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Vietnamese New Year: 2017 is Year of the Rooster


 
The annual Vietnamese TET Lunar New Year’s Celebration will take place in New Orleans at three different Catholic parishes in January and February. 2017 is the “Year of the Rooster.”
The first celebration kicks off Jan. 13 at 6 p.m. at St. Joseph Church in Algiers, where several thousand visit over three days.

“For the first time, St. Joseph Church will have live local Vietnamese artists,” said Van Pham, parish pastoral council president and past president of the Vietnamese-American Association of Louisiana. “Also on Friday, Saturday and Sunday, students in our Bible school will perform the Lion Dance.”

On Saturday, following the 4:30 p.m. Vigil Mass, the national anthems of Vietnam and the United States will be sung in English and Vietnamese, and pastor Father Joseph Thang Dinh Tran will bestow a New Year blessing, Pham said.

The annual celebration is made possible through the efforts of the entire parish starting around November each year.

 “All church members – eucharistic minsters, lectors and different church organizations make the food,” he said. “Local choir members work in the kitchen and food booths. We don’t have any outside food vendors. The food is 100-percent made by church members. Even some of the vegetables are grown in our backyard, and seafood caught by our members is donated or discounted for us to use.”

Pham estimates that 2,500 pounds of Vietnamese shish kabobs are prepared annually.

“The seniors come to the church hall and separate the fat and meat from the pork and marinate them and put them on a stick. We probably have several thousand sticks in the freezer, and on fair days we barbecue them. We roll by hand 2,500 egg rolls.”

Banh Mi po-boys are also a big draw. Pham estimates that several thousand loaves of French bread are ordered from the Vietnamese bakery on Chef Menteur Highway just for the festival. A delicacy at the festival is a pure sugar cane drink. Pham said 200 bundles of sugar cane are obtained from Houston, then parishioners clean the cane  to make the drinks during fair hours. 

Pham said since Vietnamese Catholics don’t celebrate many holidays – the Vietnamese New Year’s celebration is the most sacred.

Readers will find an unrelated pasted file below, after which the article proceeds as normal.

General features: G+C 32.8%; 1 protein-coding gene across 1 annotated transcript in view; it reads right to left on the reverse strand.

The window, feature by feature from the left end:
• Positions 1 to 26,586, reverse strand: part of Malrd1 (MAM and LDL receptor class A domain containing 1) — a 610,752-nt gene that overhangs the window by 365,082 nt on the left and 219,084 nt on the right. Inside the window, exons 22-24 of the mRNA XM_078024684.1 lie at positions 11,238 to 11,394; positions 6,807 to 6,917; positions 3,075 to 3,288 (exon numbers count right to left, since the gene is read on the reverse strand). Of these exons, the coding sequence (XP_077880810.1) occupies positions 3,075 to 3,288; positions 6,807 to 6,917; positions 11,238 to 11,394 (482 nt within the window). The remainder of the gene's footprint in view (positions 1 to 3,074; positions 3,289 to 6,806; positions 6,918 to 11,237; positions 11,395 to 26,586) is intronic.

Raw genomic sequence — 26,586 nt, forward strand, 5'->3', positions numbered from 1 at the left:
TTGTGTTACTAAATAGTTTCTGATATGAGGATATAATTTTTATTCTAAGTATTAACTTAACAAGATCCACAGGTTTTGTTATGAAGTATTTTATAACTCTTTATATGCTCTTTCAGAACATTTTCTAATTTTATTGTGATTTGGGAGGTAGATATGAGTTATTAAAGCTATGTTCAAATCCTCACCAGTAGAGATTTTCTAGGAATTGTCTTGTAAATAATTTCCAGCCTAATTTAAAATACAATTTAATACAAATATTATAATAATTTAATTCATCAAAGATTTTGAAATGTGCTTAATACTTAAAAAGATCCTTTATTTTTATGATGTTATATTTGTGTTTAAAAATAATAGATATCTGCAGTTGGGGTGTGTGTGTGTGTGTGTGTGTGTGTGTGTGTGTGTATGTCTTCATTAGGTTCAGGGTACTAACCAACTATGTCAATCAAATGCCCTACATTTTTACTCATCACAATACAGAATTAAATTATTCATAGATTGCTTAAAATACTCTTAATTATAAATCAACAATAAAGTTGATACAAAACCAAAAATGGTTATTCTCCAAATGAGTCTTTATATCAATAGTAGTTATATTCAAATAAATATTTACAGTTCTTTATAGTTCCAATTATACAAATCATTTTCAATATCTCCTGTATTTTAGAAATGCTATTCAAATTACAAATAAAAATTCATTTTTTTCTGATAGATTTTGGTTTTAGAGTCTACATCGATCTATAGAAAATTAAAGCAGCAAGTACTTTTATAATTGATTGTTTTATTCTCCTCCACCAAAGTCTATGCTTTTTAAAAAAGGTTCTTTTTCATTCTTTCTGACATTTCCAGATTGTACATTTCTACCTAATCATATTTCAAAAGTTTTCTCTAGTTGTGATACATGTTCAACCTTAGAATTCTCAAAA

“Since many Vietnamese are farmers, I think it’s the most important for us,” he said. “This time of year in Vietnam is the season when the harvesting of rice is finished, and people are celebrating the rice they have grown the whole year.”

He said it’s essential to continue this celebration to pass on the Vietnamese traditions to the next generation, so they understand the culture. Many of the rituals of the New Year in Vietnam are recreated at the festival such as the children bringing gifts to the elders.     

“During the New Year, in our culture, the children bring gifts to the elders and wish them longevity, and, in return, the elders give them the red lucky bag with money. We want to pay respect for our elders and remember them.”

Marrero celebration
St. Agnes Le Thi Thanh Church in Marrero will have its celebration Jan. 20-22.

Parish Council member Michael Dang said something different is added every year. For 2017, it will be a flag ceremony by Vietnamese military veterans, Vietnamese traditional ritual ceremony, a “dragon” dance and karaoke music. 

 New festival food will include chargrilled oysters, chargrilled beef on a stick, Banh Mi Pho, Vietnamese soul food from local restaurant chefs and traditional foods made by parishioners.

While admission is free, proceeds from food sales and games at the festival go to the church, Dang said.

Father Peter Tran, pastor, will offer a blessing for the new year at the opening ceremonies Jan. 22 at 11 a.m. 

New Orleans East
The largest of the celebrations each year happens at Mary Queen of Vietnam in eastern New Orleans off Michoud Boulevard.

Event spokesman Kevin Nguyen said more variety of food will be sold this year. Look for traditional egg rolls, Vietnamese pho noodles, spring rolls and fried rice, but also the seafood tent – a hit especially with the those of non-Vietnamese descent – with boiled crawfish, grilled oysters, fried fish and shrimp.

Mary Queen of Vietnam’s opening ceremony is Friday, Feb. 10 at 6:30 p.m. followed by dragon dance and fireworks.

Nguyen said an average of 5,000 to 7,000 people visit the festival on Friday night; 10,000 on Saturday when English-singing bands perform from 1-5 p.m.; and an equal number on Sunday.

“I’ve seen the American crowd grow each year,” he said.

Christine Bordelon can be reached at .

VIETNAMESE NEW YEAR ‘TET’ FESTIVAL IN NEW ORLEANS
‘YEAR OF THE ROOSTER’
► Jan. 13,  7:30 p.m., 6-10 p.m.; Jan. 14-15, 10 a.m.-10 p.m. St. Joseph Church, 6450 Kathy St., Algiers. (Parking on Woodland Highway under the Intracoastal Canal Bridge going to English Turn.) 266-2386.
► Jan. 20, 6-10:30 p.m.; Jan. 21, noon-10:30 p.m., and Jan. 22, 10 a.m.-10 p.m. St. Agnes Le Thi Thanh Church, 6851 St. Le Thi Thanh (Eighth Street), Marrero. This Catholic parish will celebrate the Vietnamese New Year with Masses on Jan. 22 at 8 and 10 a.m.; opening ceremonies will be at 11 a.m. Parking is available on the church grounds and an empty lot adjacent to the church. 347-4725.                         
Feb. 10, 6-11 p.m.; Feb. 11, 10 a.m.-11 p.m., and Feb. 12, 10 a.m.-10 p.m. Mary Queen of Vietnam, 14001 Dwyer Blvd., New Orleans. Opening ceremony Friday, Feb. 10 at 6:30 p.m. Among bands: Weathered Band will perform Feb. 11, 1-5 p.m.; Groovy 7 Band, Feb. 12 from 1-5 p.m. Parking on and off church grounds. 317-4595.
    Free admission at all locations. Food is sold, and there are dragon dances and live Vietnamese music.

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